University of Edinburgh Summary: Scientists have shed light on why some people are more susceptible to gout than others. A study has identified 18 new genetic variations that increase levels of uric acid in the blood, which is the main cause of the disease.
High levels of uric acid form small crystals in joints and tissues, causing pain and swelling -- the main symptoms of the condition once known as the 'disease of kings'. Understanding how these common genetic variants increase uric acid levels in the blood may lead to improvements in the treatment and prevention of the disease.
It could also help research into urate-lowering drugs. Cancer genetic causes international team of researchers, including scientists from the University of Edinburgh and Queen Mary, University of London, say gout is becoming more common in the developed world.
They attribute cancer genetic causes rise cancer genetic causes part to increasing levels of obesity and an aging population. This painful joint inflammation affects at least one in seventy adults in the UK with approximatelypeople suffering at least one attack of gout in their lifetime.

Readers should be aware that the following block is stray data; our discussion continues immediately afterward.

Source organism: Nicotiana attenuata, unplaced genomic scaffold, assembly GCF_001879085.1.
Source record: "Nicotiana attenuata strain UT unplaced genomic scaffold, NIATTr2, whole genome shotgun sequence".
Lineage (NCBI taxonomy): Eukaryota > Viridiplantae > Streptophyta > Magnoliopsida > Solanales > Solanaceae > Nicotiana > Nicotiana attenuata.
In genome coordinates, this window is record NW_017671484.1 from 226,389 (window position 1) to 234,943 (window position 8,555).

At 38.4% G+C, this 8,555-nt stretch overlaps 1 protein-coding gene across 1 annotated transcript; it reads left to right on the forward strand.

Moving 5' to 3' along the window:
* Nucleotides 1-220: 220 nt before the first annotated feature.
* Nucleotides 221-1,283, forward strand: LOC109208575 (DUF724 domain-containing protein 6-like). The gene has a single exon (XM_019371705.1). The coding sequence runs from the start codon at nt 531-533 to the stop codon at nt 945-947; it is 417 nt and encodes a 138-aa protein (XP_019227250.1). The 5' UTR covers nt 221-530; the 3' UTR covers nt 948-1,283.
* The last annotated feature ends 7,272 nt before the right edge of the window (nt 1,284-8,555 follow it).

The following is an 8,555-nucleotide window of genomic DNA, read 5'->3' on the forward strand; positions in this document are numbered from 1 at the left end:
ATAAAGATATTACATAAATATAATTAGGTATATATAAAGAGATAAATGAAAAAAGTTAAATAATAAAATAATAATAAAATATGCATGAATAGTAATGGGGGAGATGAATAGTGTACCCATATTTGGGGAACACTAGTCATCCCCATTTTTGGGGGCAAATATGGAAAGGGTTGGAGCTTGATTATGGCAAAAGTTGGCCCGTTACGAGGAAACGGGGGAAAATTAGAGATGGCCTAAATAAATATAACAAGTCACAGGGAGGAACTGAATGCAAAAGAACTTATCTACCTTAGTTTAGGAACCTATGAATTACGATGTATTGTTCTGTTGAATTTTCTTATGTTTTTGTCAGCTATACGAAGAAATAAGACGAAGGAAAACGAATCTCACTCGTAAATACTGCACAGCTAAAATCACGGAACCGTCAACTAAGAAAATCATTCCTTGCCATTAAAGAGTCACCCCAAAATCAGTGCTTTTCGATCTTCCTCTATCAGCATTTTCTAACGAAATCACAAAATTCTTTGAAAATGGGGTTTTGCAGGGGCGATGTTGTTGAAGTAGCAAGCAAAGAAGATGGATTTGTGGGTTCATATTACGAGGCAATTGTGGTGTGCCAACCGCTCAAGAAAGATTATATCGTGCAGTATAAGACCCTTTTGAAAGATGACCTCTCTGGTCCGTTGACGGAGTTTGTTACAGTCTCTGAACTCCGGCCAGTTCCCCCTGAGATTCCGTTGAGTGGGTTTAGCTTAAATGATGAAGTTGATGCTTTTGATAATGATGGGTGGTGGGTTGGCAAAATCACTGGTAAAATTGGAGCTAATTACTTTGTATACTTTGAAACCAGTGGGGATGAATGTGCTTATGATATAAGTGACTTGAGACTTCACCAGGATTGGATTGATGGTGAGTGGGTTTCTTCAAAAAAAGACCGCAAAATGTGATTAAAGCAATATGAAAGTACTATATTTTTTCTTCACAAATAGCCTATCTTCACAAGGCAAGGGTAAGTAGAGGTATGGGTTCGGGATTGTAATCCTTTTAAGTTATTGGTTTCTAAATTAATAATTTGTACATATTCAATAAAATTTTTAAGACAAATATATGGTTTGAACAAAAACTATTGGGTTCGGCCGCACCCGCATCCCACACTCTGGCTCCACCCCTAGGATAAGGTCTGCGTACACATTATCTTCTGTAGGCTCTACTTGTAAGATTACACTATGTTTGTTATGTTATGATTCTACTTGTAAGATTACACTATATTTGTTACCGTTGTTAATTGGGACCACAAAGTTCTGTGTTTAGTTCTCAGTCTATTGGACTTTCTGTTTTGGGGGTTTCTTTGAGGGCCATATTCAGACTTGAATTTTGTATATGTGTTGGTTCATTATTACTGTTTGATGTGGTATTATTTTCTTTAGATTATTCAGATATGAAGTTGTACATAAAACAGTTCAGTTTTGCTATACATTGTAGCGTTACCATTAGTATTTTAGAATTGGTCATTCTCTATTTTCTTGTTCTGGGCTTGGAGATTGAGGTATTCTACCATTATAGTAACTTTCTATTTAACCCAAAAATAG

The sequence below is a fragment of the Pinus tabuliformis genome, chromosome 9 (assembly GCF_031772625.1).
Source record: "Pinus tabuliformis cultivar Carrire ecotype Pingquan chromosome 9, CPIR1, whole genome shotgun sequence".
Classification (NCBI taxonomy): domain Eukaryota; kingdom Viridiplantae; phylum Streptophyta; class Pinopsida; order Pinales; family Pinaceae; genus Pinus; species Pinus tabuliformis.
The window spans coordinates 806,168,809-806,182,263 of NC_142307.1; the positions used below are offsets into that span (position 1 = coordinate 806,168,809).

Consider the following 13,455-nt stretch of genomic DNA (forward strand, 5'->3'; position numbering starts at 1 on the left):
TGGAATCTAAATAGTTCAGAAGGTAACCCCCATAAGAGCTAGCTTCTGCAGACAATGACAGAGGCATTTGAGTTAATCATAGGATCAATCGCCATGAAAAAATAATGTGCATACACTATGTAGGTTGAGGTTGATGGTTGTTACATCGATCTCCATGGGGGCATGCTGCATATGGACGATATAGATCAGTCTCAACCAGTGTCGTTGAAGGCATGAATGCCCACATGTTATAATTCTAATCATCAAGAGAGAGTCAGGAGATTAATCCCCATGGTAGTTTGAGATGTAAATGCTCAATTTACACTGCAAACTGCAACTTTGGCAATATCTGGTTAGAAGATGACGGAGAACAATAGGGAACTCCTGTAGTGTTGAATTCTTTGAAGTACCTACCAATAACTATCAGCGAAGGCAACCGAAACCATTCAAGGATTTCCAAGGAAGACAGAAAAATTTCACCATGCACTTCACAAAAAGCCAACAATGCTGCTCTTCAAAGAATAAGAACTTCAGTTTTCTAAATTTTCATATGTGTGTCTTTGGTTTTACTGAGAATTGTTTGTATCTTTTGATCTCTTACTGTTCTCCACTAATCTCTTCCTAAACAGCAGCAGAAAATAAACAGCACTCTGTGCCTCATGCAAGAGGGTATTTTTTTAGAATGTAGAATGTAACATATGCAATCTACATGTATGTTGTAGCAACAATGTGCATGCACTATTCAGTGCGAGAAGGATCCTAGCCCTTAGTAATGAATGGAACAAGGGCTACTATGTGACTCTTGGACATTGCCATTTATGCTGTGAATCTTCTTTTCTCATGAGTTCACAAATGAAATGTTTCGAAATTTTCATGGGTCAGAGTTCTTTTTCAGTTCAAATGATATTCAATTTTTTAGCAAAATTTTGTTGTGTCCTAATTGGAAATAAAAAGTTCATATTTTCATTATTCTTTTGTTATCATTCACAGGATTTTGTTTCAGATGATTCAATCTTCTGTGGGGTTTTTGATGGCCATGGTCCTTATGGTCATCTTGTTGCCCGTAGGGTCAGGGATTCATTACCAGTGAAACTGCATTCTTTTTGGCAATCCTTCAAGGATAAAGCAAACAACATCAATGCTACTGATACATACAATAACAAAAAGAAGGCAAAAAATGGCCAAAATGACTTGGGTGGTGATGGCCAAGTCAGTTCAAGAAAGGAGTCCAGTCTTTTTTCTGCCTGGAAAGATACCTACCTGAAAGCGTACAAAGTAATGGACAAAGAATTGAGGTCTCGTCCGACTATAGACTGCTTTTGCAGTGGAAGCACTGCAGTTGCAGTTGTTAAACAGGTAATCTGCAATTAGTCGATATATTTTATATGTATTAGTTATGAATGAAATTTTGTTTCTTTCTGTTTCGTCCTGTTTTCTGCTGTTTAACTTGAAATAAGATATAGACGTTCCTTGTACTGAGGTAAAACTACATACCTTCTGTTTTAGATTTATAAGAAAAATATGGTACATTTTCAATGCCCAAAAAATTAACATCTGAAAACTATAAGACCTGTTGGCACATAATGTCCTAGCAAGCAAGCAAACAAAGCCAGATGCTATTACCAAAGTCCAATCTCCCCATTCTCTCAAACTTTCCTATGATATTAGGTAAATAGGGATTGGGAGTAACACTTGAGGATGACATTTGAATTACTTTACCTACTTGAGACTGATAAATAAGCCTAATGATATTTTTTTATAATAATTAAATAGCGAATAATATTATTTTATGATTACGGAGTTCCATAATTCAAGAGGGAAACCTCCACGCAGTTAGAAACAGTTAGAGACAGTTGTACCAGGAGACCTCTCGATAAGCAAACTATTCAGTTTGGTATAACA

The work, published in Nature Genetics, was carried out by analysing the genetic data of more thanpeople, from more than 70 individual studies from Europe, the U. Dr Veronique Vitart, from the Medical Research Council Human Genetics Unit at the University of Edinburgh, and one of the lead authors of the study said: "Abnormal levels of uric acid have been associated with various common diseases and conditions, but causal relationships are not always clear.
Gaining insight into the genetic components of uric acid levels offers a very useful tool to tackle these issues and to further our understanding of these conditions. Our findings identify new potential mechanisms for gout and offer opportunities for new therapies which may improve prevention of this debilitating condition in the future.
Note: Content may be edited for style and length. Journal Reference: Köttgen et al. Genome-wide association analyses identify 18 new loci associated with serum urate concentrations.
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